Unpredictable but beautiful colours

Velvet Pax colours

My first mushroom dyepot of the season, using Tapinella atrotomentosa (Velvet Pax) yielded the colours on the left. I’d seen some nice purple from this mushroom on unmordanted wool, and that’s what I was hoping to get on the large (unmordanted) sample at the left; it turned out to be more brown than purple. The lighter sample to its right was the exhaust bath, while the lovely purple was a small piece mordanted with alum.

(Confession: I’ve begun putting my fibre inside a very fine mesh lingerie bag so I can extract colour and dye the fibre at the same time. When this batch began to heat up, I smelled the distinct odour of washing soda, leaving me to think I hadn’t rinsed the bag completely at the end of last year’s season. My next batch with this mushroom will get a pinch of washing soda to see how that affects the colour.)

Proceeding to another batch of fresh mushrooms (and a thoroughly rinsed mesh bag), I put a large piece of alum-mordanted wool into the dyepot, and instead of purple, I got this great olive green! The alum-treated silk scrunchy also went through that dyebath, while the sample on the far right was mordanted with copper.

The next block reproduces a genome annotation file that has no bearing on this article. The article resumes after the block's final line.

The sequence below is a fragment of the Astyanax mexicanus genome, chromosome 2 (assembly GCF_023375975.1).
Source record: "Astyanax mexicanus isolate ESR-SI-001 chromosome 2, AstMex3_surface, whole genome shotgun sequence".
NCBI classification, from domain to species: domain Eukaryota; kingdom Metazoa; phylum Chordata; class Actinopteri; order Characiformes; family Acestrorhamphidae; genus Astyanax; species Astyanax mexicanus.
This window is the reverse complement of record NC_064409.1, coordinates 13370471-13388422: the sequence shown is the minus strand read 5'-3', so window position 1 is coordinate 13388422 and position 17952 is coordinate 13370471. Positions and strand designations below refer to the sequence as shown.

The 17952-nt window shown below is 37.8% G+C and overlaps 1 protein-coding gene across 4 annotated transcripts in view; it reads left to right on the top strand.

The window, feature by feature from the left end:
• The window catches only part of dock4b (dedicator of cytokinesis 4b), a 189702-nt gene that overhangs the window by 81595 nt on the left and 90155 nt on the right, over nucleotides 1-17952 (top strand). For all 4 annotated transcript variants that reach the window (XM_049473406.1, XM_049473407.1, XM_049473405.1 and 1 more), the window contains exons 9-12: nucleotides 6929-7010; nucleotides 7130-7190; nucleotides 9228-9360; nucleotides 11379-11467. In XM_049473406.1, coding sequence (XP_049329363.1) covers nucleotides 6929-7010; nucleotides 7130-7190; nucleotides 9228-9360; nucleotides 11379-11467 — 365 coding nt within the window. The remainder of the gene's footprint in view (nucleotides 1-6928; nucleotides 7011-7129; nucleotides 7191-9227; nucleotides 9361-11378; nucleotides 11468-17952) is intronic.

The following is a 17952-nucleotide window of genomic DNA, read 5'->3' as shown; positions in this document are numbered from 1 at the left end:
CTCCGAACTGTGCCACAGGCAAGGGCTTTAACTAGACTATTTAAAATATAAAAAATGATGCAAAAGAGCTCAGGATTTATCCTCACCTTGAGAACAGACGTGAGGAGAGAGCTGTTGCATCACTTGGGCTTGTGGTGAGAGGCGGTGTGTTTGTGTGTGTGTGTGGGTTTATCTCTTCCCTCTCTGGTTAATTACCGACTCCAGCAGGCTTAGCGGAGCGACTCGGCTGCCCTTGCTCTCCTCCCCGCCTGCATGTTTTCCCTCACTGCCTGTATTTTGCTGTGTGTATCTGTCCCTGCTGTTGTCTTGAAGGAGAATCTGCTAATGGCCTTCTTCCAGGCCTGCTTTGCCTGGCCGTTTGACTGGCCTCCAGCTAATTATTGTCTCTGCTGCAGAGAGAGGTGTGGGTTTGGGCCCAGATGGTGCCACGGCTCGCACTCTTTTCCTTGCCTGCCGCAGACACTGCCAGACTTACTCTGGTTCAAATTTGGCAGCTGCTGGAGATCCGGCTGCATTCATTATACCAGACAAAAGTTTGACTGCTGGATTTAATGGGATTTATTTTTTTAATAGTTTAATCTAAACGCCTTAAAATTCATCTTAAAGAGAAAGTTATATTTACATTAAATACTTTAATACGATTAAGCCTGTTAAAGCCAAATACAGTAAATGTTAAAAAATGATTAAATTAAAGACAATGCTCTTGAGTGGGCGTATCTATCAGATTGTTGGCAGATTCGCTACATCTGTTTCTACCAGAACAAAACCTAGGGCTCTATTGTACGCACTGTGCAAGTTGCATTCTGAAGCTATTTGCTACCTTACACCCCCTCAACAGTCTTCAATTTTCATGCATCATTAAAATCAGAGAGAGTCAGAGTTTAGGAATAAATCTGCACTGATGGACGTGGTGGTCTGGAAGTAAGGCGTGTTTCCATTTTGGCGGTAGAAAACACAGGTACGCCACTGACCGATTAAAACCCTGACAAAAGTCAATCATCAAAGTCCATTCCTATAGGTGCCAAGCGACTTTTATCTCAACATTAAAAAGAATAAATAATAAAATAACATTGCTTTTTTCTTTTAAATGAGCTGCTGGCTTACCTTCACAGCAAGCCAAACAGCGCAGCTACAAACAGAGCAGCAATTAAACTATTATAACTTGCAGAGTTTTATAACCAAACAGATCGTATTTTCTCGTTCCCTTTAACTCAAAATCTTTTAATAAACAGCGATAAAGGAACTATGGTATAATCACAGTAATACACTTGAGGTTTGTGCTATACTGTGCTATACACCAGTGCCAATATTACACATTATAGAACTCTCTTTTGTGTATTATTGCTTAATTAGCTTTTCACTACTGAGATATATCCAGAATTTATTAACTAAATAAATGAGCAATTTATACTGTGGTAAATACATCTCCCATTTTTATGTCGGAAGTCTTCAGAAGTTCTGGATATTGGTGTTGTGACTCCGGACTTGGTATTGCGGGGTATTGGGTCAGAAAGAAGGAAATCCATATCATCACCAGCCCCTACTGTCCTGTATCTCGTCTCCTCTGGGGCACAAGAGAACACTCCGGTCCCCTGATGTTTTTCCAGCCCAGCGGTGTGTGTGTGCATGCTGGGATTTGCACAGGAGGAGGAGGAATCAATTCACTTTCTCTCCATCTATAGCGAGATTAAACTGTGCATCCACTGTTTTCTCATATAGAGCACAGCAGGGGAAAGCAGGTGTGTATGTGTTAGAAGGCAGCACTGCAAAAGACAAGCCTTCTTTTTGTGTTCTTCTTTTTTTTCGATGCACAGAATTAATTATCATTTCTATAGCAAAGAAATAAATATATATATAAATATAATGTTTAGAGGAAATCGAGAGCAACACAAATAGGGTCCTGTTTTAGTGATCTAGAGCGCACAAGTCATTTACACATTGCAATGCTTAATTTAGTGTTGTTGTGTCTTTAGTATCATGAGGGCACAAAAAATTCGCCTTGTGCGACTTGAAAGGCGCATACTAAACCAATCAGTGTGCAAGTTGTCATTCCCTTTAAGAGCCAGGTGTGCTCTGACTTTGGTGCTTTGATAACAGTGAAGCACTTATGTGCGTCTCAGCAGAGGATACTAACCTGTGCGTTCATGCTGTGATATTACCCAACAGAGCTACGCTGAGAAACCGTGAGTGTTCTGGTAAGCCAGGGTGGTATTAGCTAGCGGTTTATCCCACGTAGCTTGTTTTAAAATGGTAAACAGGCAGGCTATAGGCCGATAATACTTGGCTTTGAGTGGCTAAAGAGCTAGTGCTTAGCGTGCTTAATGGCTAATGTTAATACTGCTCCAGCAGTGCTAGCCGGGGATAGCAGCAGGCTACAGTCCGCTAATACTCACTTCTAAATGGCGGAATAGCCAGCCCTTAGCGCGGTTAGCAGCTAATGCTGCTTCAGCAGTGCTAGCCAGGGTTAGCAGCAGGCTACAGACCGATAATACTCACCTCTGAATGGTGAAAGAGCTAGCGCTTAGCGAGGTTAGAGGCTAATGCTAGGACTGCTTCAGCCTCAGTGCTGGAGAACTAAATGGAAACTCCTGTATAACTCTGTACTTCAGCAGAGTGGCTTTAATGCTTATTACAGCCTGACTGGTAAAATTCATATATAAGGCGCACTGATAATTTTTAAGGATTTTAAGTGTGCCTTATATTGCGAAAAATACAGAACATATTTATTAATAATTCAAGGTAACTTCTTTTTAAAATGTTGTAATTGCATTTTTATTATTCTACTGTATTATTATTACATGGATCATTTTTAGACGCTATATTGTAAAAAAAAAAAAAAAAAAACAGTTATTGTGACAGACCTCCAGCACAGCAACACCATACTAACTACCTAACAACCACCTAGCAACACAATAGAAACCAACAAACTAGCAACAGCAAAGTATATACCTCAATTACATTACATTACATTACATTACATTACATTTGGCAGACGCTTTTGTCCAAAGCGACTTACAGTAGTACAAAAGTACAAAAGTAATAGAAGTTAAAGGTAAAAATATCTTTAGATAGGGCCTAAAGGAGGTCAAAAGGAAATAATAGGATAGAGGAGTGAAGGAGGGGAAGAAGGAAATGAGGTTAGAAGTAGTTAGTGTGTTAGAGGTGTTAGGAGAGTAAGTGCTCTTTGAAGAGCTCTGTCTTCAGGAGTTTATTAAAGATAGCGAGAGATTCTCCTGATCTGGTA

I wonder if the phases of the moon, or the way I crinkle my eyebrows, has anything to do with the unpredictable results from this mushroom.

6 thoughts on “Unpredictable but beautiful colours”

    1. Look for these on old, mossy stumps or growing on the sides of fallen logs. Their brown, velvety stems give them away – they can’t be confused with anything else. I have a few “nurse stumps” that produce them year after year, and now’s the time to find them, at least in this part of the world.

    1. the advice I have gotten is “when you see purple, remove the wool.” I keep trying to capture these purples, (also found in Ompholotus olivascens) and some times I do, but every batch is different.

      1. I have enough dried Velvet Pax for one more dyebath, so I’ll watch closely and give this a try. I’ve never had the pleasure of using Omphalotus, the holiest of my holy grails.

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